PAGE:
Details are scarce but sources suggest Mr Gandhi and Mr Kumar spoke about the fallout of Wednesday’s INDIA meet, at which Mallikarjun Kharge was proposed as a PM candidate.
Congress MP Rahul Gandhi reached out to Bihar Chief Minister Nitish Kumar Thursday evening, amid talk of yet more rifts in the INDIA bloc ahead of next year’s general election. Sources have told NDTV Mr Gandhi could not speak to the Janata Dal (United) boss since he was in a meeting, but the two are expected to talk later today. While the agenda is not known, there is speculation the two will speak on the fallout of Wednesday’s meeting, at which Nitish Kumar seemed to be overlooked as a possible convener for the group and/or prime ministerial candidate.
In fact, sources told NDTV Nitish Kumar clashed with INDIA leaders on several issues, including renaming the bloc as ‘Bharat’. That proposal was swiftly nixed by the Congress’ Sonia Gandhi. He reportedly also got angry with Manoj Jha of the Rashtriya Janata Dal, a state ally, because Mr Jha translated his speech from Hindi to Tamil for the benefit of political leaders from the DMK.
There was also talk Nitish Kumar lashed out at the Congress after its dismal performance in November’s Assembly polls, which were widely seen as a dry run of INDIA’s pull with voters. The Congress was routed in Chhattisgarh, Madhya Pradesh, and Rajasthan – heartland states that INDIA must win (at least some anyway) in order to defeat the BJP – after seat-sharing squabbles with allies.
The JDU, Bengal’s Trinamool Congress, and the Samajwadi Party of Akhilesh Yadav had all called out the Congress for failing to acknowledge the need to share seats, particularly with regional parties.
At the Delhi meet – itself a flashpoint after the Congress prioritised last month’s polls over strategising for the 2024 Lok Sabha election – Bengal Chief Minister Mamata Banerjee and her Delhi counterpart, Arvind Kejriwal, set tongues wagging after proposing Congress President Mallikarjun Kharge as a potential convener and even Prime Minister, should INDIA actually defeat the BJP.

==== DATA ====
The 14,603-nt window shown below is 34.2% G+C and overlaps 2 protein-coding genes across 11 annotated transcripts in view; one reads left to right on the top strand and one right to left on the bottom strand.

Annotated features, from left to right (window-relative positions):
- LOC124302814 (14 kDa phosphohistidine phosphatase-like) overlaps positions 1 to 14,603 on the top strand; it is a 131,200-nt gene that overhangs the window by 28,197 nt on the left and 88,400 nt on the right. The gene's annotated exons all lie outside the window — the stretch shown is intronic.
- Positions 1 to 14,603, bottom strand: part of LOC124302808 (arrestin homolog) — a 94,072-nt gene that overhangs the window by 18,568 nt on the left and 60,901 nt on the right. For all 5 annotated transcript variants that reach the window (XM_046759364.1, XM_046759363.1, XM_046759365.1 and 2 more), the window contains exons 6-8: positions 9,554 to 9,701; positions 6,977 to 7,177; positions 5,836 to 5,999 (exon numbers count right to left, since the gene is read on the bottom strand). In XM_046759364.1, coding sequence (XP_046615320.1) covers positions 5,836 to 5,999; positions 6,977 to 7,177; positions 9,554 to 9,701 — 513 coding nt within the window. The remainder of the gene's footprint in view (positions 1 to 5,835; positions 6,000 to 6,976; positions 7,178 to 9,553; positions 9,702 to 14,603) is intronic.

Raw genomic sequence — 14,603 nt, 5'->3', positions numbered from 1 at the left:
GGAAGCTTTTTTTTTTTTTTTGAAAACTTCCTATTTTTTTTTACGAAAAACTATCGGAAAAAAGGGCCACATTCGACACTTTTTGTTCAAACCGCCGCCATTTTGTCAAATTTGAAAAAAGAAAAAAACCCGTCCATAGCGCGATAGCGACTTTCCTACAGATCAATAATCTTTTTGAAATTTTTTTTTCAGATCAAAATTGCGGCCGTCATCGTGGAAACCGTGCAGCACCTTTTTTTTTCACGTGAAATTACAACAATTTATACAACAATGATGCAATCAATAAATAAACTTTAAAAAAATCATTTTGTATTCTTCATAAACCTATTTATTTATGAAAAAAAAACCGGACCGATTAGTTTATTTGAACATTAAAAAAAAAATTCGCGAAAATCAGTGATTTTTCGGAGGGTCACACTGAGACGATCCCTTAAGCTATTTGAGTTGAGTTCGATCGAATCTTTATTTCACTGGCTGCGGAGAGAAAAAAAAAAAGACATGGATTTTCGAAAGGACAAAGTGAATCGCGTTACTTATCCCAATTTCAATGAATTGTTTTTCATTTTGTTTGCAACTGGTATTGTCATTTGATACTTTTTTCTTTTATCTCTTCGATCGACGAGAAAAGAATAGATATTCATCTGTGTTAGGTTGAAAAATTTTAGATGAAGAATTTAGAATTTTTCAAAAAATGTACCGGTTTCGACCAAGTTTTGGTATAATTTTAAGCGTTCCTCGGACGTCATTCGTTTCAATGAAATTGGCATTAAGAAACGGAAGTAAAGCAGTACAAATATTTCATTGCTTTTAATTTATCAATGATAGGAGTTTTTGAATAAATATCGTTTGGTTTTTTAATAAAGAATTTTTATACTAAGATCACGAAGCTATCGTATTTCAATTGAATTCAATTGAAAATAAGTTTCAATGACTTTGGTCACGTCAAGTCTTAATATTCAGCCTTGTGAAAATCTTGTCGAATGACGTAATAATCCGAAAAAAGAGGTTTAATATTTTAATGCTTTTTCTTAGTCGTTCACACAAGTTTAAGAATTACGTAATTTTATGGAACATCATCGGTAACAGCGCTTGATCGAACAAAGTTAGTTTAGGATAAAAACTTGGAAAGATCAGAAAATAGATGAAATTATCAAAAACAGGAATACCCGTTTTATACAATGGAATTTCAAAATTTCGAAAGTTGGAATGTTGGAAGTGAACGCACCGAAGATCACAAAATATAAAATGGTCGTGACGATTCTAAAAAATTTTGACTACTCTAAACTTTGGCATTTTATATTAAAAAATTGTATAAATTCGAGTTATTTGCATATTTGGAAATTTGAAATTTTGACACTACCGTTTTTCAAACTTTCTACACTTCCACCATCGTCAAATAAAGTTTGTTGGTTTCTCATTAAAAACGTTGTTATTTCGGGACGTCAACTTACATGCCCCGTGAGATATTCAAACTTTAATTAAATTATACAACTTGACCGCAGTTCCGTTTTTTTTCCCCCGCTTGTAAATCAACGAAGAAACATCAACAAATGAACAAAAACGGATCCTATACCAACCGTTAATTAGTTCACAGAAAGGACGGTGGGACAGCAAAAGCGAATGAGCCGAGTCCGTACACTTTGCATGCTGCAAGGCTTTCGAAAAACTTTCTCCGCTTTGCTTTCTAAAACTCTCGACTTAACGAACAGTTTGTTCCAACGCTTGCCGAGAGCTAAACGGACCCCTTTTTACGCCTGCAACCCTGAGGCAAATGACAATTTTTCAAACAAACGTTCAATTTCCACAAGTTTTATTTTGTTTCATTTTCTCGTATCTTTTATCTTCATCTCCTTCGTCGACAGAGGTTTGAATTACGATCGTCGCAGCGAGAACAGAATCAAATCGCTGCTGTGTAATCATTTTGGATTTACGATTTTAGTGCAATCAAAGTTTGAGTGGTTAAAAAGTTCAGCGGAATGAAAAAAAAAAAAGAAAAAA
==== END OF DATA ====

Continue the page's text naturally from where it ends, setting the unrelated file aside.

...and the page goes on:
Mr Kharge immediately declined, saying he preferred to focus on first winning the election.
Nitish Kumar has publicly refuted talk of his prime ministerial ambitions but, privately, is believed to be an aspirant. His party has been more explicit; in August and September, JDU leaders backed their boss for the country’s top job, and, this month, said he had “all the qualities and experience that a PM should have”. However, the JDU was careful to also acknowledge this must be a collective call.
Ms Banerjee and Mr Kejriwal proposing Mr Kharge for the job, therefore, seemed to catch Nitish Kumar by surprise, and sources said he left the meeting in a huff. JDU spokesperson KC Tyagi later said, “… we (INDIA) will not project any face for 2024. This was the decision taken in Mumbai meeting and such decisions are not changed simply because one person says something.”
The JDU also insisted Nitish Kumar did not leave angry, and underlined its commitment to the bloc, which Mr Tyagi referred to as “… our child”. “We gave birth to it… how can we be angry with it?”
The “Kharge for PM” episode has further unsettled INDIA – which was created to unite the opposition so it might beat the BJP’s election-winning machinery. Nitish Kumar was one of its prime movers, arguably even its founder, and to lose him now, so close to the polls, will be an image issue INDIA cannot afford.